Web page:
Georgia James moves and hay merchant closes at the end of 2021

0

After a decade at 1100 Westheimer’s, Chris Berger and his group of restaurateurs Belly hospitality leave the Montrose building where he opened his first restaurant and beer bar. At the end of the year, the steakhouse Georgia James closes to move to the new Regent Square development just off Allen Parkway at 1203 Dunlavy. It should reopen in early 2022. Unfortunately for beer lovers, The hay merchant, one of the first and largest establishments in Houston to focus on craft beers, will close. For the moment, no place of relocation has been identified.

Georgia James’ new location will be where Shepherd originally thought to open a live-fire restaurant concept in the mixed-use Regent Square development. There will still be two restaurants. The second will likely be inspired by one of the iterations of the rotary menu concept. A fifth, which will also close at the end of 2021.

Chris Berger
Chris Shepherd, Executive Chef and Co-Owner of Underbelly Hospitality. Photo by Julie Soefer.

“This decision is bittersweet for sure,” Shepherd said in a press release, “A lot of factors went into that decision. Our lease is over and the cost of renovating the building to make it what we need does not make economic sense. Also, the city of Houston is starting to improve the streets of Waugh and Waughcrest, which will certainly have an impact on business. The folks at Regent Square have given us the gift. ‘opportunity to build Georgia James almost from scratch, and that was too good an opportunity to pass up. ”

A Phase 2 rendering of the development of Regent Square, future home of Chris Shepherd’s Georgia James. Courtesy image.

The new location, including the general manager Raul lorenzana and executive chef Greg Peters will continue to run, will be larger than the Westheimer spot. It will accommodate 220 people on the ground floor with additional seating for 120 indoors and 50 on an outdoor terrace at the Lounge at Georgia James, which is scheduled for the second floor. Customers can expect to always find favorites from the original location, such as 100 day shed steak seized on cast iron and Charred corn with queso fresco and spicy cream. And yes, the infamous Bale boards, originally developed at One Fifth, will still be available.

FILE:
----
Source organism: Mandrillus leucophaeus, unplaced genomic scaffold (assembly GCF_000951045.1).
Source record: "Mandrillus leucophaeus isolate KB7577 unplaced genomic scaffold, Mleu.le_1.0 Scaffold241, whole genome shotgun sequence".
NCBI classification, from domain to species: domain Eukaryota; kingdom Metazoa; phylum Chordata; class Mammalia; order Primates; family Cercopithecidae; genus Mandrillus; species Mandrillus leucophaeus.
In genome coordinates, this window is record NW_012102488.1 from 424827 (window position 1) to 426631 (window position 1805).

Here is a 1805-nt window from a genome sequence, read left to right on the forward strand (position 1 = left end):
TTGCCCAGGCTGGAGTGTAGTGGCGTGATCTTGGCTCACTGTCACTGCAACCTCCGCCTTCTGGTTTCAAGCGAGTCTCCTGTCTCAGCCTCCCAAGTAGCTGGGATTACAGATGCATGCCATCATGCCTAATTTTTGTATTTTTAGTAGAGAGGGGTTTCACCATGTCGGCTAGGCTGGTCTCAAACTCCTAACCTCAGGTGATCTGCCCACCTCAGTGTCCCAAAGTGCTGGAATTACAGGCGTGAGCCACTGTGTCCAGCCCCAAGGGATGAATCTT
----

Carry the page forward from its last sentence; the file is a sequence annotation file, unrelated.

44 Farms rib eye on a white plate, with a piece of garlic on top.
A 44 Farms rib eye in Georgia James. Photo by Julie Soefer.

The closure of the first Georgia James and The Hay Merchant store marks the end of an era for the historic corner of Westheimer and Waugh. In the 1930s, the intersection housed a Sinclair gas station owned by Glenn McCarthy before he became a wealthy wildcat and opened the Shamrock Hotel, a now demolished Houston landmark. In the 1970s, 1100 Westheimer was home to Charlie’s Coffee Shop, located across from Waugh from the iconic gay bar, Mary’s, which operated from 1968 to 2009. Over time, the cafe Black-smith opened at former Mary’s, while Shepherd’s original restaurant, Underbelly, along with The Hay Merchant, divided the former Chances Bar space – another social haven for Houston’s LGBTQ + community until it closed in 2010 .I’m worried about Blacksmith. A rep says it’s not going anywhere for the foreseeable future.)

After leaving Catalan Food & Wine, where Shepherd received praise and a considerable following for his Texas-inspired variations on Spanish cuisine, he opened Underbelly (and Blacksmith) as part of the 1100 Restaurant Group, which included Bobby heugel and Kevin floyd Anvil Bar & Refuge. Floyd kept a small but well-organized craft beer list in Anvil, but he wanted to expand his microbrewery offerings. Under his leadership, The Hay Merchant had over 70 taps and a coveted collection of bottled beers. Other memorable features included $ 3 happy hour beer specials, unique bar bites such as sweet and spicy pork ears, and PB&J wings (the dishes were prepared by notable chefs who included Shepherd, Antoine Ware, Dax mcnear and Erin smith), Shepherd’s TV Dinner evenings and a particularly cycling-friendly atmosphere. A city bike rental stand occupied the parking lot before, there were discounts for cyclists and even the walls were decorated with bikes and wheels.